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Free Online Science Learning Activities for Kids (Kindergarten–High School)

Many students find that their ability to learn and retain information improves when they enjoy the learning process. Supplemental online learning activities can be a great way to make learning fun. If your students say they don’t like science or are not able to learn it, maybe they just haven’t discovered the learning tools that work best for them. Introduce them to new ways they can learn challenging subjects, and you may find their learning ability vastly improves.

Try these online science activities, listed in order of grade level, to reinforce school lessons and introduce new concepts.

Kindergarten: Recycling Game

Teaching good habits is an important building block for kids. Practice identifying what materials should be recycled in this activity and separate each material into the correct bin. If you don’t have specific recycling bins in your home, this could be a fun project for kids to make. Make a recycling bin for each material by matching the colors in the activity.

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This activity is part of a K12 kindergarten science course. Visit K12.com to learn more about K12 kindergarten courses.

First Grade: Identify Insects Activity

Dr. Wigglesworth is an entomologist—a scientist who studies insects. In this activity, you’ll take on the role of lab assistant by helping him identify insects. First, sort the list of animals and insects, then help him place each creature in the correct tank or cage. Click on the speaker icon at the top left to begin this activity.

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To learn more about insects, try this activity on the difference between insects and spiders. And view more online first-grade science activities on Learning Liftoff.

This activity is part of a K12 first-grade science course. Visit K12.com to learn more about K12 first-grade courses.

Second Grade: Richter Scale Activity

The Richter Scale, named for Charles Richter, measures the amplitude of waves recorded by seismographs. For each whole number (1, 2, 3 …) the magnitude of the earthquake is ten times greater. Earthquakes most frequently appear on or near fault lines.

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Learn more and track earthquakes on the U.S. Geological Survey (USGS) website. Try more free online second-grade science activities on Learning Liftoff.

This activity is part of a K12 second-grade science course. Visit K12.com to learn more about K12 second-grade courses.

Third Grade: Eclipses

In this science activity, learn the difference between a lunar and solar eclipse.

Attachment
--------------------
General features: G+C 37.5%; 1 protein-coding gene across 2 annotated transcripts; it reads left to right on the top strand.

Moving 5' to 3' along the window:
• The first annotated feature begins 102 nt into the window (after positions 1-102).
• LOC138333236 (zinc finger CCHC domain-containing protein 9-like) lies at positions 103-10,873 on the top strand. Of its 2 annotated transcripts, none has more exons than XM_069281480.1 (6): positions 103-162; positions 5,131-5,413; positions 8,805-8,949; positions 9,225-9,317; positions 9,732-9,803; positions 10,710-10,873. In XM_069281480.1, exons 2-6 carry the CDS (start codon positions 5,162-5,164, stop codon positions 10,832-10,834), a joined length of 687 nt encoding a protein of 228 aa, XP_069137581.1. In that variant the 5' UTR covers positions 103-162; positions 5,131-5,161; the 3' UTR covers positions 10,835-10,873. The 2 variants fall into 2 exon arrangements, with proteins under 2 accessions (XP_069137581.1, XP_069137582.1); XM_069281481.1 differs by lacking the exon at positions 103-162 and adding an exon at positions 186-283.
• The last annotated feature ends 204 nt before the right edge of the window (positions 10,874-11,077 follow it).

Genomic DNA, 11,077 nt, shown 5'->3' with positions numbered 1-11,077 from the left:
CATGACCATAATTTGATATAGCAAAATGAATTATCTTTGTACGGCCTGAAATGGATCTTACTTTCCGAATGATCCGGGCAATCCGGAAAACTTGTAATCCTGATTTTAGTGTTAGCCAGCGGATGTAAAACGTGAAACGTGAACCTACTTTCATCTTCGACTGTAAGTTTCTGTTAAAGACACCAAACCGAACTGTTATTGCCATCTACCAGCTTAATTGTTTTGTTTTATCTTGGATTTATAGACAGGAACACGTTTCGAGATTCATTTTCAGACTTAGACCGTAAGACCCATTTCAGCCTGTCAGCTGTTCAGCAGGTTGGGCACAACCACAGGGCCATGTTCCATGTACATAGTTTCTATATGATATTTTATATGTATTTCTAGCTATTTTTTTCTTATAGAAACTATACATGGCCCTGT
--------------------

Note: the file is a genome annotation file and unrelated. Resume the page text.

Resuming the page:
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This activity is part of a K12 third-grade science course. Visit K12.com to learn more about K12 third-grade courses.

Fourth–Fifth Grade: Food Web

In this science activity, you’ll be asked to identify each animal’s food source. Can you complete the game by making all the connections?

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This activity is part of K12 science courses. Visit K12.com to learn more about K12 fourth and fifth-grade courses.

 

Sixth–Eighth Grade: Biomes

A biome is a geographic area that has similar climatic conditions. Learn about seven major biomes around the world. Discover each region’s abiotic and biotic factors, including the average temperature range, precipitation, vegetation, and type of wildlife.

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This interactive activity is part of K12 science courses. Visit K12.com to learn more about K12 sixth–eighth-grade courses.

High School: Gay Lussac’s Law

In this activity. you will explore Gay Lussac’s correlation between temperature and pressure. In chemistry, there are several gas laws, which are rules that all gasses, regardless of chemical properties follow. Manipulate the temperature and visualize the effect it has on the pressure.

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Try more high school science activities on Learning Liftoff

This activity is part of K12 science courses. Visit K12.com to learn more about K12 high school courses.


If you think your child may benefit from online learning, consider enrolling him or her in a K12 virtual school for the next school year. Find an online school in your state to get started!

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Elizabeth Street

Elizabeth Street

Elizabeth Street is a writer and managing editor for Learning Liftoff. For the past 20 years, she has written newsletter and website content for nonprofit and corporate organizations on such topics as the plight of children of prisoners worldwide, the lack of prenatal care for mothers in developing countries, and child mentoring programs. She has a particular interest in the importance of providing all children with a quality education regardless of their family’s financial status or background. A native of Virginia, Elizabeth is a graduate of James Madison University and loves animals, with particular fondness for her two cats, Oscar and Emmy.

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